Black boxes to be required in all new cars from 2015

April 23, 2012 by Amara D. Angelica
1984-Big-Brother

(Credit: Frederic Guimont/Wikimedia Commons)

A new bill (Senate Bill 1813, known as MAP-21) passed by the U.S. Senate in March calls for “mandatory event data recorders” to be installed in all new passenger motor vehicles sold in the U.S. for recording data before, during, or after a crash.

As stated in Section 31406 of the bill, the government would have the power to access it in a number of circumstances, reports Infowars.com. It may also require an “interoperable data access port” to facilitate “universal accessibility and analysis” — by EMTs in case on an accident, for example (think: hacker-accessible).

The bill, sponsored by Sen. Barbara Boxer [D-CA] and promoted by Sen. Harry Reid [D-NV], would also empower the IRS to revoke passports of citizens merely accused of owing over $50,000 in back taxes. Could the black box or a similar technology be used in the future for the same purpose?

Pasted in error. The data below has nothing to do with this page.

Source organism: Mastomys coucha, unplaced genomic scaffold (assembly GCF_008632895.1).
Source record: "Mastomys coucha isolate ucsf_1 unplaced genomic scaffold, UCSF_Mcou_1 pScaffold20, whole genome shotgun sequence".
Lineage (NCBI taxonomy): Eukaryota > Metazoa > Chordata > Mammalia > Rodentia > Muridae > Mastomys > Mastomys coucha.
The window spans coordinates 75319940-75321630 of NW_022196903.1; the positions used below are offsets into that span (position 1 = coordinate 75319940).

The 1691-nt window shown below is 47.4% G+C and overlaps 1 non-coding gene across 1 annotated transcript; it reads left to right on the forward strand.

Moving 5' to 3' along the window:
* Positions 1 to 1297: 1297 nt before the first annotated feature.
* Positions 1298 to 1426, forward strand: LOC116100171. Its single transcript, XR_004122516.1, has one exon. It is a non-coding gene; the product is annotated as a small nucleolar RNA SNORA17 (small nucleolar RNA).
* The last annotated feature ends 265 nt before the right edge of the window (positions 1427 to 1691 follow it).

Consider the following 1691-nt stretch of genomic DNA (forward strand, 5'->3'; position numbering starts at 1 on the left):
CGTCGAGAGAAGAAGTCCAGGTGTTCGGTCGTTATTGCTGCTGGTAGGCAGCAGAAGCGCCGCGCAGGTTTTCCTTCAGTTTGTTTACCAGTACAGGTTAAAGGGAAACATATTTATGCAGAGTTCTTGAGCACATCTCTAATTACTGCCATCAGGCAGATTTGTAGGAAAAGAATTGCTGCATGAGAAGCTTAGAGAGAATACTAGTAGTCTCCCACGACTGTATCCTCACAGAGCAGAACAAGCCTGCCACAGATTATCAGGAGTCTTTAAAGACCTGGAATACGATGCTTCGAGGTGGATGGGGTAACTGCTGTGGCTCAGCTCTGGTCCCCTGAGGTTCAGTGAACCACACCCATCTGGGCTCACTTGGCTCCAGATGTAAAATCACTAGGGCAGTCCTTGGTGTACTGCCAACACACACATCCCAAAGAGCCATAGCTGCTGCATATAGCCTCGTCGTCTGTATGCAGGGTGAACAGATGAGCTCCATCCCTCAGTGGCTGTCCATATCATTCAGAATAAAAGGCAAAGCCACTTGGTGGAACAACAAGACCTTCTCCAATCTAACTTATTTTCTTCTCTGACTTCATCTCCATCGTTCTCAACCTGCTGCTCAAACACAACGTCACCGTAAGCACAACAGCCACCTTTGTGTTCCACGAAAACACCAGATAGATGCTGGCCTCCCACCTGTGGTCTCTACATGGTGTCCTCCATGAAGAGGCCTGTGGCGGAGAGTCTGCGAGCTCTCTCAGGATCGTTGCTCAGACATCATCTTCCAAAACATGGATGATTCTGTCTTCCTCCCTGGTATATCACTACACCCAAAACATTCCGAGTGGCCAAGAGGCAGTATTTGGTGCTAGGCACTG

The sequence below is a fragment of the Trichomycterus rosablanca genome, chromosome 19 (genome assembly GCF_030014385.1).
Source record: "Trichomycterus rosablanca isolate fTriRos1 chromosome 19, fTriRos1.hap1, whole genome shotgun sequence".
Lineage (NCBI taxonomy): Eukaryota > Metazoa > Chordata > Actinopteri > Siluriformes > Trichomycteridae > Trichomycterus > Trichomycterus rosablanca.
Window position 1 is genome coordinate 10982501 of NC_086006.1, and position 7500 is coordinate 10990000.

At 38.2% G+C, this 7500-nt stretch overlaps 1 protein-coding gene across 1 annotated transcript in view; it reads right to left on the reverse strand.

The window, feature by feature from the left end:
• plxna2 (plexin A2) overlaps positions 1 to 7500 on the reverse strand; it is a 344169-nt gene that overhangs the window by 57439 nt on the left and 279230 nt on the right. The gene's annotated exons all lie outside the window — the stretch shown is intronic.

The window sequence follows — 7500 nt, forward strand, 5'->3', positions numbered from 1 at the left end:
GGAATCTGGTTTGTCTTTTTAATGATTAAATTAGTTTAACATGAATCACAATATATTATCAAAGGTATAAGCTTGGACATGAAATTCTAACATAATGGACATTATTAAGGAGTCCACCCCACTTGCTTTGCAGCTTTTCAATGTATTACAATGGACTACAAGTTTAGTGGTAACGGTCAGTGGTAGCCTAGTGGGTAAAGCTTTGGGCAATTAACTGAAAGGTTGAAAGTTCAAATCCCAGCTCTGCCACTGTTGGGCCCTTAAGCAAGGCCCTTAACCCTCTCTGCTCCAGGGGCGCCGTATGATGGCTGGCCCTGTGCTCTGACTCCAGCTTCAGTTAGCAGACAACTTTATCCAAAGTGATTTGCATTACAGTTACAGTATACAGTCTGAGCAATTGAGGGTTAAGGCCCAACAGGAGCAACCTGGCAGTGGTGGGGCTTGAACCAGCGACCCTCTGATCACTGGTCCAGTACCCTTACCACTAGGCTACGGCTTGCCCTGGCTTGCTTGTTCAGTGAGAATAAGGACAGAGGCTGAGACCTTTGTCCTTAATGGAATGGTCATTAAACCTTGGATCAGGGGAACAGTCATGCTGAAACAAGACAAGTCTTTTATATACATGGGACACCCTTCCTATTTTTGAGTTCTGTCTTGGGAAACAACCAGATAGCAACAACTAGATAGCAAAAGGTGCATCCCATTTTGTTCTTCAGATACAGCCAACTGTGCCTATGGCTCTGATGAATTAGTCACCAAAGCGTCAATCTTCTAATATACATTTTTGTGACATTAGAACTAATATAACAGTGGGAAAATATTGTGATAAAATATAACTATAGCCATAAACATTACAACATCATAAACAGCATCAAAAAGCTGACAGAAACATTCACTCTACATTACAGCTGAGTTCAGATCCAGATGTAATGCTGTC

Biometric face-recognition and transdermal sensor technology that prevents an inebriated person from driving a car by disabling the automobile has already been developed in the U.K., in addition to systems that refuse to allow the vehicle to start if the driver is deemed to be overtired.

The ultimate Big Brother scenario would be a system whereby every driver had to get permission from the government to drive each time they get behind the wheel, once it had been determined from an iris scan that they were good citizens who have paid all their taxes and not misbehaved, suggests Infowars.com.

Or perhaps the massive computer systems running future “smart cities” could sense driver emotional state (say, road rage, or even intentions), and disable the vehicle, or else access the phone’s GPS and have law enforcement pull you over? Maybe the black box in the future will eventually monitor everything happening in the car, with real-time feeds to Homeland Security?

Yes, but am I paranoid enough?

On the plus side, the legislation would prohibit “electronic screens from displaying broadcast television, movies, video games, and other forms of similar visual entertainment that is visible to the driver while driving.” (Nothing said about displaying tweets, text messages, emails, etc., or about augmented reality displays on windshields.)

Update May 3, 2012: Spelling of Sen. Reid’s name corrected. — Ed.

Amara D. Angelica is Editor of KurzweilAI